Visiting the Johnson Space Center completes a trifecta for me: I’ve now been to NASA’s Kennedy Space Center, Marshall Space Center in Huntsville AL, and now Johnson in Houston.
Everyone beyond a particular age remembers watching space flights on TV and hearing the astronaut conversations with “Houston”.
Some photos from a visit.
A portion of the center is left as a cattle corral, to commemorate the fact that before the JSC was built, this area was just a ranch.
Mission Control. This is the Press Room overlooking the control room. This room handled most of the Gemini flights, all of the Apollo, and many of the Space Shuttles.
During the Shuttle era the consoles were upgraded. When the site was declared a National Historical Landmark, it was restored to its 1960s configuration. Those might look like computer monitors, but they are not—they are TV screens. The entire Apollo series was done using slide rules and pencils.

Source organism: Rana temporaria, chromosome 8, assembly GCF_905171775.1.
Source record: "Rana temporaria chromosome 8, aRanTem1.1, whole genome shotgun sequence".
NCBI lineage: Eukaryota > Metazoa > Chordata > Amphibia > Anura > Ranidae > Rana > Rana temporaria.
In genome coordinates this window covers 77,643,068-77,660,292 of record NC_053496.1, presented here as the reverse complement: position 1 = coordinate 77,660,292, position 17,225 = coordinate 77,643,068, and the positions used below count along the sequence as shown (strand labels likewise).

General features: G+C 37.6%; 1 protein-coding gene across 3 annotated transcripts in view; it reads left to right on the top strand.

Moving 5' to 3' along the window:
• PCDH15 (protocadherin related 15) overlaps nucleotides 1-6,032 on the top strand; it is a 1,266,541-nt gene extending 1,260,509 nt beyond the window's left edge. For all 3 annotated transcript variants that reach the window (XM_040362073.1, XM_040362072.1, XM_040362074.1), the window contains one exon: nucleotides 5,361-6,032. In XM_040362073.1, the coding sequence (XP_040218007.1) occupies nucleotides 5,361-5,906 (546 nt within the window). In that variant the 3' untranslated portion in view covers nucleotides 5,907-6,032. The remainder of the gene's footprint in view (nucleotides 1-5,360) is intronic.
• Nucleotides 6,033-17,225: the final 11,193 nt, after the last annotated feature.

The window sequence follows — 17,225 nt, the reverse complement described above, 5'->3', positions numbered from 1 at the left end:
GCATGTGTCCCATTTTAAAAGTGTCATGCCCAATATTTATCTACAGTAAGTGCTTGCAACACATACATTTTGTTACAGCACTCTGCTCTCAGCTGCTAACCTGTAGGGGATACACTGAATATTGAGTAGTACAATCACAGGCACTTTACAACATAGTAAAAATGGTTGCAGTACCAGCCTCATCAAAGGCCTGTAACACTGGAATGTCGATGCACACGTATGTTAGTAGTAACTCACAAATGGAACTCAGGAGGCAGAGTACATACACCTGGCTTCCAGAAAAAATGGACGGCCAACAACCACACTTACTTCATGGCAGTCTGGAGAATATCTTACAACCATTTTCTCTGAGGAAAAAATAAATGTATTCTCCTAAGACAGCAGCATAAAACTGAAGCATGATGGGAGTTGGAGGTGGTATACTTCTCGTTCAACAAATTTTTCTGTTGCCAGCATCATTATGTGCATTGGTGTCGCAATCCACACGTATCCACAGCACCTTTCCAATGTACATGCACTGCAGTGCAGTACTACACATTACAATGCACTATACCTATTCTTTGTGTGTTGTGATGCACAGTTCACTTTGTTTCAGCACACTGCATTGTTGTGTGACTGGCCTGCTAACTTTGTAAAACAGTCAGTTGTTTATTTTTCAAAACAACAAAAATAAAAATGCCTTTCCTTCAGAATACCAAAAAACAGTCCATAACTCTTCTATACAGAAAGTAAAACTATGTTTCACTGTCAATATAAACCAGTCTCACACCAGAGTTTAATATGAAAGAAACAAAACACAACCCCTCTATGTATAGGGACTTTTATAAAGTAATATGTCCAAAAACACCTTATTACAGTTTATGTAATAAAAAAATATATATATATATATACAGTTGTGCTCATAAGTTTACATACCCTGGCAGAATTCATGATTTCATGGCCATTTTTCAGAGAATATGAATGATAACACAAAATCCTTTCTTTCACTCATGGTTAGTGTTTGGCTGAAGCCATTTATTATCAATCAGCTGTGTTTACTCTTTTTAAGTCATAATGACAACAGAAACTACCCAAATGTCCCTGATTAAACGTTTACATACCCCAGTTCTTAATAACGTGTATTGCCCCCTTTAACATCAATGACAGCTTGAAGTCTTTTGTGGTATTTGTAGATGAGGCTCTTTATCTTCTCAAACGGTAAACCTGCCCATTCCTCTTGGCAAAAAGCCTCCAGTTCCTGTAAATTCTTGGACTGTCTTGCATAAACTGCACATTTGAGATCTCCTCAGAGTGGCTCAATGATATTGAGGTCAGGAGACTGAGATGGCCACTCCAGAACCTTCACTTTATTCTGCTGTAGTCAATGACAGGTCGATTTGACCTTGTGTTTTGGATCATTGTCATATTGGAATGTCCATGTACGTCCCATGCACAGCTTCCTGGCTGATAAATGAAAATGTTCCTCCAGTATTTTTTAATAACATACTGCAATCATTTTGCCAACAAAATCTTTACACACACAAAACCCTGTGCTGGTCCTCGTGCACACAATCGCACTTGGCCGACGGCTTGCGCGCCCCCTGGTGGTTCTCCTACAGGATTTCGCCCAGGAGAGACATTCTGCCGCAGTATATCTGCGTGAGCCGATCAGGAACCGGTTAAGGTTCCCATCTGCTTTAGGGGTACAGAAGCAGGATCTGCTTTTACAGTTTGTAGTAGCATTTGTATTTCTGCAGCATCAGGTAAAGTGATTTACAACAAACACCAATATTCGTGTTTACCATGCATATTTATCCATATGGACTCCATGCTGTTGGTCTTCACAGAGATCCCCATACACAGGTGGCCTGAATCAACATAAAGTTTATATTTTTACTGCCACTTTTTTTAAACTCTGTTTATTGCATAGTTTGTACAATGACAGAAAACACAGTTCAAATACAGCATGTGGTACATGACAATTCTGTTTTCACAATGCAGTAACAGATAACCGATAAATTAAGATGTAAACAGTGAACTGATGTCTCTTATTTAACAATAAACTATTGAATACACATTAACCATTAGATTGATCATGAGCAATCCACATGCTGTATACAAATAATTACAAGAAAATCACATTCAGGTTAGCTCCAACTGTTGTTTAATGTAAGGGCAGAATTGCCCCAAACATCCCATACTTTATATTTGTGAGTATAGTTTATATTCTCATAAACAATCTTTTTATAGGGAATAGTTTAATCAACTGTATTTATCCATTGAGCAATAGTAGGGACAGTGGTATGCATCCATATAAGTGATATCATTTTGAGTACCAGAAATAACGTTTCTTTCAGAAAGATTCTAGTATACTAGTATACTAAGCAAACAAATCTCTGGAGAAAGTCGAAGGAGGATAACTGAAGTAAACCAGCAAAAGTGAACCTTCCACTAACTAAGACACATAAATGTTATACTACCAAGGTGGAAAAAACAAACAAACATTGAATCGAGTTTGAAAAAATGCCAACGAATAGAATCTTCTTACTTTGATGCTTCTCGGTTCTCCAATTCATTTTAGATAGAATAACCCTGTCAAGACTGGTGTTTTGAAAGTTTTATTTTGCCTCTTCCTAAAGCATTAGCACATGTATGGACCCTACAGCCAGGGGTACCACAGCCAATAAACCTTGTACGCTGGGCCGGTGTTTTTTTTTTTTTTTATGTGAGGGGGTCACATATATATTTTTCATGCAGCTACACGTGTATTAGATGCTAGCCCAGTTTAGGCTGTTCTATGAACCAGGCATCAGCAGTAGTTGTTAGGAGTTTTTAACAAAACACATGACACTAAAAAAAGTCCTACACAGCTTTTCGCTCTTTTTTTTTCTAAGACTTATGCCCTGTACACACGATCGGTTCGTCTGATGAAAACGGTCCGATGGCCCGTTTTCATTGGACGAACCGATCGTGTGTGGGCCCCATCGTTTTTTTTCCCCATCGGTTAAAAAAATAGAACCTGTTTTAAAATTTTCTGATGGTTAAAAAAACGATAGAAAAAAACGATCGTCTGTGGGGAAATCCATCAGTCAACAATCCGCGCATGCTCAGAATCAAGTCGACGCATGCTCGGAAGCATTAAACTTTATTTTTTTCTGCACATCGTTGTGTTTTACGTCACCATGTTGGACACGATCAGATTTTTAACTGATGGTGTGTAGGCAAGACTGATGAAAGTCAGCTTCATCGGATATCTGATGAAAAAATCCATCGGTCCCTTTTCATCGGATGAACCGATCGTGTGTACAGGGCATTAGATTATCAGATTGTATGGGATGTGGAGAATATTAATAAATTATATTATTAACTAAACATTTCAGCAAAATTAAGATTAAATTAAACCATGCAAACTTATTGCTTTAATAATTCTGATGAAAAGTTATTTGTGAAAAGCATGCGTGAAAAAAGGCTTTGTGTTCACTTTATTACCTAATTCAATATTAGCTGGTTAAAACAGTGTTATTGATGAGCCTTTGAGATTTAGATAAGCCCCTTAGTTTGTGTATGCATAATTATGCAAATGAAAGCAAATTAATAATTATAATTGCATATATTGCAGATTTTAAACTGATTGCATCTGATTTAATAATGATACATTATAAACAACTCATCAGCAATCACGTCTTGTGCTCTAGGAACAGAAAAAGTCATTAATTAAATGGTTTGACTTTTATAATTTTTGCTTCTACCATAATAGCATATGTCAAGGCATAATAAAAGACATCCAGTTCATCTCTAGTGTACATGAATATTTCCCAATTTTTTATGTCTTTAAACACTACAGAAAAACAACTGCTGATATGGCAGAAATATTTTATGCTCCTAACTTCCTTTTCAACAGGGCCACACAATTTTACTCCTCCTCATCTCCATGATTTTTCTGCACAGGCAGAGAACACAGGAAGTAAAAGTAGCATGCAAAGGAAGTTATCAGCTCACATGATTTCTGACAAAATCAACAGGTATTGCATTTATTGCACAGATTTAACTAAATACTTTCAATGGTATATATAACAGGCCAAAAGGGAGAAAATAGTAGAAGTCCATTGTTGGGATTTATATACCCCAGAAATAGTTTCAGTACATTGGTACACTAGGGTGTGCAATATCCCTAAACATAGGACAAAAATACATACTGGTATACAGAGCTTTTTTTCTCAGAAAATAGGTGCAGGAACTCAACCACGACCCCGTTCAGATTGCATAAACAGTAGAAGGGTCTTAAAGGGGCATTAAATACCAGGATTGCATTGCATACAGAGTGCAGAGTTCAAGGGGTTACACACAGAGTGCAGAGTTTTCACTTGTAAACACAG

The Rocket Garden. Nothing was actually launched from Houston—there are no pads here. But they wanted rockets to show the tourists, so this is a Little Joe ® which was used to test the Apollo escape systems, and a Mercury-Redstone (l) used to launch the first two Mercury missions.
Saturn V rocket, one of only three survivors. The human figure at left gives a sense of scale–it is immense
The business end of the first stage–five F-1 rocket engines
The Faith 7 Mercury spaceship, flown by Gordo Cooper
Gemini V spaceship
Apollo 17 Command Module. Our last trip to the Moon.
Lunar Module trainer
Docking module used to train for the joint Soviet-American Apollo-Soyuz flight
Full-scale mockup of he Skylab space station, used for training
“Independence”, a full-scale training mockup of the Space Shuttle, attached to the 747 aircraft which carried the shuttles back from their landing in California.
Inside the Shuttle cargo bay
Inside the Shuttle cockpit
“Robonaut”, an experimental project from DARPA. It is operated remotely from inside the shuttle to do routine maintenance tasks outside in space.
By golly, I think this is a “guppy”—one of the aircraft that carries rocket parts around the country—flying overhead.